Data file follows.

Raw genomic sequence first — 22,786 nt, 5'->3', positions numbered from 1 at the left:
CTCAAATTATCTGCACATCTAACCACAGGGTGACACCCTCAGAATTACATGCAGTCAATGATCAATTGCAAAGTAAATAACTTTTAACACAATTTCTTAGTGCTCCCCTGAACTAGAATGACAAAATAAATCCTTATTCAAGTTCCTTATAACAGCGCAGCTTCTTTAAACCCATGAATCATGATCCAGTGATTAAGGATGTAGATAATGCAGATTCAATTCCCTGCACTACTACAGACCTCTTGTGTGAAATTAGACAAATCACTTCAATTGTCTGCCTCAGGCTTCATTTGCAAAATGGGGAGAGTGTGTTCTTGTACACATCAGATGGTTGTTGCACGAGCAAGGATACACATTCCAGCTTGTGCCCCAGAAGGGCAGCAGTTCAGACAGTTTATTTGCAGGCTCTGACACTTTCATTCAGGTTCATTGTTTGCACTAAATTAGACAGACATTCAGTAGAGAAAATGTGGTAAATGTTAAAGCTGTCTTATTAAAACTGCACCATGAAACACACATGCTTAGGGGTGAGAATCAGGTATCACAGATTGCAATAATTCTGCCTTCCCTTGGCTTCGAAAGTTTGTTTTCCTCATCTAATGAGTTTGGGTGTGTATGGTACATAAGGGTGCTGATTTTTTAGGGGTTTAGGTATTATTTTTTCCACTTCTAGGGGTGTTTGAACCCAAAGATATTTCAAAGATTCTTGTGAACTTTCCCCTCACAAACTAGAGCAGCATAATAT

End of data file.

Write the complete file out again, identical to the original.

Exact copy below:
Raw genomic sequence first — 22,786 nt, 5'->3', positions numbered from 1 at the left:
CTCAAATTATCTGCACATCTAACCACAGGGTGACACCCTCAGAATTACATGCAGTCAATGATCAATTGCAAAGTAAATAACTTTTAACACAATTTCTTAGTGCTCCCCTGAACTAGAATGACAAAATAAATCCTTATTCAAGTTCCTTATAACAGCGCAGCTTCTTTAAACCCATGAATCATGATCCAGTGATTAAGGATGTAGATAATGCAGATTCAATTCCCTGCACTACTACAGACCTCTTGTGTGAAATTAGACAAATCACTTCAATTGTCTGCCTCAGGCTTCATTTGCAAAATGGGGAGAGTGTGTTCTTGTACACATCAGATGGTTGTTGCACGAGCAAGGATACACATTCCAGCTTGTGCCCCAGAAGGGCAGCAGTTCAGACAGTTTATTTGCAGGCTCTGACACTTTCATTCAGGTTCATTGTTTGCACTAAATTAGACAGACATTCAGTAGAGAAAATGTGGTAAATGTTAAAGCTGTCTTATTAAAACTGCACCATGAAACACACATGCTTAGGGGTGAGAATCAGGTATCACAGATTGCAATAATTCTGCCTTCCCTTGGCTTCGAAAGTTTGTTTTCCTCATCTAATGAGTTTGGGTGTGTATGGTACATAAGGGTGCTGATTTTTTAGGGGTTTAGGTATTATTTTTTCCACTTCTAGGGGTGTTTGAACCCAAAGATATTTCAAAGATTCTTGTGAACTTTCCCCTCACAAACTAGAGCAGCATAATAT